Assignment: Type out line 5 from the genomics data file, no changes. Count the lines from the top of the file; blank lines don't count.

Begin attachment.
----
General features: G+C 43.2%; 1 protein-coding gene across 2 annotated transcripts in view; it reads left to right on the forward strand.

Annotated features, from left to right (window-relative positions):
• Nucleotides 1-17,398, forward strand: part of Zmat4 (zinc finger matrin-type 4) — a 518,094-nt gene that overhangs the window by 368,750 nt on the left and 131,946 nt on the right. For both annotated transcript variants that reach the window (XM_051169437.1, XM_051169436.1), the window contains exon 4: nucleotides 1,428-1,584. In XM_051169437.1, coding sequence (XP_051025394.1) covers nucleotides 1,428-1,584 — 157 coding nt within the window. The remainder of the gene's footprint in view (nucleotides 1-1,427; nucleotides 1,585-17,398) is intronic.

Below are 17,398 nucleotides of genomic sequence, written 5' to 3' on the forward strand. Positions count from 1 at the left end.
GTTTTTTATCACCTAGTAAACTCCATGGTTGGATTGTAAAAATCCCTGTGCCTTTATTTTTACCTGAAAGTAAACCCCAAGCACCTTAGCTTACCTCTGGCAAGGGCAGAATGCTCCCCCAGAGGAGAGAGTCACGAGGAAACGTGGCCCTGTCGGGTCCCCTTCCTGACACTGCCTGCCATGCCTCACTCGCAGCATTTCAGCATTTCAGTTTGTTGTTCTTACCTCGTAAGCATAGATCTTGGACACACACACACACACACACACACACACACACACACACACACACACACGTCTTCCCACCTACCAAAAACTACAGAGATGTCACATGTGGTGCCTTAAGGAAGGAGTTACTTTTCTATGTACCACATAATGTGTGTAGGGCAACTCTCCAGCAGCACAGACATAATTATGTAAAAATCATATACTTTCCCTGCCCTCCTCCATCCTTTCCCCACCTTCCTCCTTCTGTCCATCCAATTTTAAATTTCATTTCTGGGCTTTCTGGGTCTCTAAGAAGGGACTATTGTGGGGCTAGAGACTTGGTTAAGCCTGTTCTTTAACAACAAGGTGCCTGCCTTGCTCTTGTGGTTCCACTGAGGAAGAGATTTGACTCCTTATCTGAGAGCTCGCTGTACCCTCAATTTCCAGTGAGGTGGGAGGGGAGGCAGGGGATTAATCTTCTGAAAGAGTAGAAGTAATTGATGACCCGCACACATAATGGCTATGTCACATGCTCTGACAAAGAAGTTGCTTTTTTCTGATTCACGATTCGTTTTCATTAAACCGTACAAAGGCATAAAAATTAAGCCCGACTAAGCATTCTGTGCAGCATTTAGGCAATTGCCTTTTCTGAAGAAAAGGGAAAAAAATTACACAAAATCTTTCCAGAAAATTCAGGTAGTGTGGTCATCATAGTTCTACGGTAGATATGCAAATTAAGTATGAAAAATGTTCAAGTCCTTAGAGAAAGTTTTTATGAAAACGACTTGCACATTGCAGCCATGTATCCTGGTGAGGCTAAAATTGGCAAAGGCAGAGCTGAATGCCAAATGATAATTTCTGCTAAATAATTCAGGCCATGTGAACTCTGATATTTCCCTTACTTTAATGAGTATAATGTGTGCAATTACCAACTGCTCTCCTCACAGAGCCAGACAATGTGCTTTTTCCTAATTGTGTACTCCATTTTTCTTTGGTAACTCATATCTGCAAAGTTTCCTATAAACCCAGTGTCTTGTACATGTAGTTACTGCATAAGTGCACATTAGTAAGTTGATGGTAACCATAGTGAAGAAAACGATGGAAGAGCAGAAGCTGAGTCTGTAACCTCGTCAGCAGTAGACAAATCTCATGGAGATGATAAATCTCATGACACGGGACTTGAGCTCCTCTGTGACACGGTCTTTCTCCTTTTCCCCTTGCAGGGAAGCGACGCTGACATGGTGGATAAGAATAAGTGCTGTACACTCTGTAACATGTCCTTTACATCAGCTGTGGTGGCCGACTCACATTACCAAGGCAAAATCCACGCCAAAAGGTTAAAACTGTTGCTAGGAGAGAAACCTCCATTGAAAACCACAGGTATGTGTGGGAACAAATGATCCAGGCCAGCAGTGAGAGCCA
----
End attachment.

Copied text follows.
GTTTTTTATCACCTAGTAAACTCCATGGTTGGATTGTAAAAATCCCTGTGCCTTTATTTTTACCTGAAAGTAAACCCCAAGCACCTTAGCTTACCTCTGGCAAGGGCAGAATGCTCCCCCAGAGGAGAGAGTCACGAGGAAACGTGGCCCTGTCGGGTCCCCTTCCTGACACTGCCTGCCATGCCTCACTCGCAGCATTTCAGCATTTCAGTTTGTTGTTCTTACCTCGTAAGCATAGATCTTGGACACACACACACACACACACACACACACACACACACACACACACACACGTCTTCCCACCTACCAAAAACTACAGAGATGTCACATGTGGTGCCTTAAGGAAGGAGTTACTTTTCTATGTACCACATAATGTGTGTAGGGCAACTCTCCAGCAGCACAGACATAATTATGTAAAAATCATATACTTTCCCTGCCCTCCTCCATCCTTTCCCCACCTTCCTCCTTCTGTCCATCCAATTTTAAATTTCATTTCTGGGCTTTCTGGGTCTCTAAGAAGGGACTATTGTGGGGCTAGAGACTTGGTTAAGCCTGTTCTTTAACAACAAGGTGCCTGCCTTGCTCTTGTGGTTCCACTGAGGAAGAGATTTGACTCCTTATCTGAGAGCTCGCTGTACCCTCAATTTCCAGTGAGGTGGGAGGGGAGGCAGGGGATTAATCTTCTGAAAGAGTAGAAGTAATTGATGACCCGCACACATAATGGCTATGTCACATGCTCTGACAAAGAAGTTGCTTTTTTCTGATTCACGATTCGTTTTCATTAAACCGTACAAAGGCATAAAAATTAAGCCCGACTAAGCATTCTGTGCAGCATTTAGGCAATTGCCTTTTCTGAAGAAAAGGGAAAAAAATTACACAAAATCTTTCCAGAAAATTCAGGTAGTGTGGTCATCATAGTTCTACGGTAGATATGCAAATTAAGTATGAAAAATGTTCAAGTCCTTAGAGAAAGTTTTTATGAAAACGACTTGCACATTGCAGCCATGTATCCTGGTGAGGCTAAAATTGGCAAAGGCAGAGCTGAATGCCAAATGATAATTTCTGCTAAATAATTCAGGCCATGTGAACTCTGATATTTCCCTTACTTTAATGAGTATAATGTGTGCAATTACCAACTGCTCTCCTCACAGAGCCAGACAATGTGCTTTTTCCTAATTGTGTACTCCATTTTTCTTTGGTAACTCATATCTGCAAAGTTTCCTATAAACCCAGTGTCTTGTACATGTAGTTACTGCATAAGTGCACATTAGTAAGTTGATGGTAACCATAGTGAAGAAAACGATGGAAGAGCAGAAGCTGAGTCTGTAACCTCGTCAGCAGTAGACAAATCTCATGGAGATGATAAATCTCATGACACGGGACTTGAGCTCCTCTGTGACACGGTCTTTCTCCTTTTCCCCTTGCAGGGAAGCGACGCTGACATGGTGGATAAGAATAAGTGCTGTACACTCTGTAACATGTCCTTTACATCAGCTGTGGTGGCCGACTCACATTACCAAGGCAAAATCCACGCCAAAAGGTTAAAACTGTTGCTAGGAGAGAAACCTCCATTGAAAACCACAGGTATGTGTGGGAACAAATGATCCAGGCCAGCAGTGAGAGCCA